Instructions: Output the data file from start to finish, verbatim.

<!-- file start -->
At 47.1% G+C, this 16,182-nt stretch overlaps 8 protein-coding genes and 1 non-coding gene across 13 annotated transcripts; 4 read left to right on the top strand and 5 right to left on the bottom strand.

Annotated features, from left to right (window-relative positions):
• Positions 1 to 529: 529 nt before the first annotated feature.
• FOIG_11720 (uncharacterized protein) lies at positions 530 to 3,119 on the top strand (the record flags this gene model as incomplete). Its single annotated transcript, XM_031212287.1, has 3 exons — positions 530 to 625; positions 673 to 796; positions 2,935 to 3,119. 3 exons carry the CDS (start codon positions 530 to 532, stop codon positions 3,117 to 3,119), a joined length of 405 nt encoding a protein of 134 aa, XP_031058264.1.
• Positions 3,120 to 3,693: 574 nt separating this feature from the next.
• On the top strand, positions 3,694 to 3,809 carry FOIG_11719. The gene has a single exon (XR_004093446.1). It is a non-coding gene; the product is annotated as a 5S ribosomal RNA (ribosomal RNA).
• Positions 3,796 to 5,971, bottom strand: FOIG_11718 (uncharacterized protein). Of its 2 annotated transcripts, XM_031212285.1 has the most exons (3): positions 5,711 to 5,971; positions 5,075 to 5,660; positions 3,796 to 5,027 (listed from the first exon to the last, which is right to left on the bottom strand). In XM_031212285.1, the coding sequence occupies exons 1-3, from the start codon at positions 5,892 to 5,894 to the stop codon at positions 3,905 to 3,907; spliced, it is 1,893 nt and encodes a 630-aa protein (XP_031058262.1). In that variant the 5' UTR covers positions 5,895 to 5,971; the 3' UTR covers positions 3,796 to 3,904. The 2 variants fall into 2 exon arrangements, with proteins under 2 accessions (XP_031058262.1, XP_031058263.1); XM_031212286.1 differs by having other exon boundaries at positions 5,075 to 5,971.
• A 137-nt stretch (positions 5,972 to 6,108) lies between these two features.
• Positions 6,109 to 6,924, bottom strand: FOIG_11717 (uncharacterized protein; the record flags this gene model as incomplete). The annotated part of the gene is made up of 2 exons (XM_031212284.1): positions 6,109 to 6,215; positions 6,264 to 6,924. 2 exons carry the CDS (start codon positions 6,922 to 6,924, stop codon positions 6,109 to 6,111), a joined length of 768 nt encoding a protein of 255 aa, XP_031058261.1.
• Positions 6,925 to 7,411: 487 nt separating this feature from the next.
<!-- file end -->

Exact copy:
At 47.1% G+C, this 16,182-nt stretch overlaps 8 protein-coding genes and 1 non-coding gene across 13 annotated transcripts; 4 read left to right on the top strand and 5 right to left on the bottom strand.

Annotated features, from left to right (window-relative positions):
• Positions 1 to 529: 529 nt before the first annotated feature.
• FOIG_11720 (uncharacterized protein) lies at positions 530 to 3,119 on the top strand (the record flags this gene model as incomplete). Its single annotated transcript, XM_031212287.1, has 3 exons — positions 530 to 625; positions 673 to 796; positions 2,935 to 3,119. 3 exons carry the CDS (start codon positions 530 to 532, stop codon positions 3,117 to 3,119), a joined length of 405 nt encoding a protein of 134 aa, XP_031058264.1.
• Positions 3,120 to 3,693: 574 nt separating this feature from the next.
• On the top strand, positions 3,694 to 3,809 carry FOIG_11719. The gene has a single exon (XR_004093446.1). It is a non-coding gene; the product is annotated as a 5S ribosomal RNA (ribosomal RNA).
• Positions 3,796 to 5,971, bottom strand: FOIG_11718 (uncharacterized protein). Of its 2 annotated transcripts, XM_031212285.1 has the most exons (3): positions 5,711 to 5,971; positions 5,075 to 5,660; positions 3,796 to 5,027 (listed from the first exon to the last, which is right to left on the bottom strand). In XM_031212285.1, the coding sequence occupies exons 1-3, from the start codon at positions 5,892 to 5,894 to the stop codon at positions 3,905 to 3,907; spliced, it is 1,893 nt and encodes a 630-aa protein (XP_031058262.1). In that variant the 5' UTR covers positions 5,895 to 5,971; the 3' UTR covers positions 3,796 to 3,904. The 2 variants fall into 2 exon arrangements, with proteins under 2 accessions (XP_031058262.1, XP_031058263.1); XM_031212286.1 differs by having other exon boundaries at positions 5,075 to 5,971.
• A 137-nt stretch (positions 5,972 to 6,108) lies between these two features.
• Positions 6,109 to 6,924, bottom strand: FOIG_11717 (uncharacterized protein; the record flags this gene model as incomplete). The annotated part of the gene is made up of 2 exons (XM_031212284.1): positions 6,109 to 6,215; positions 6,264 to 6,924. 2 exons carry the CDS (start codon positions 6,922 to 6,924, stop codon positions 6,109 to 6,111), a joined length of 768 nt encoding a protein of 255 aa, XP_031058261.1.
• Positions 6,925 to 7,411: 487 nt separating this feature from the next.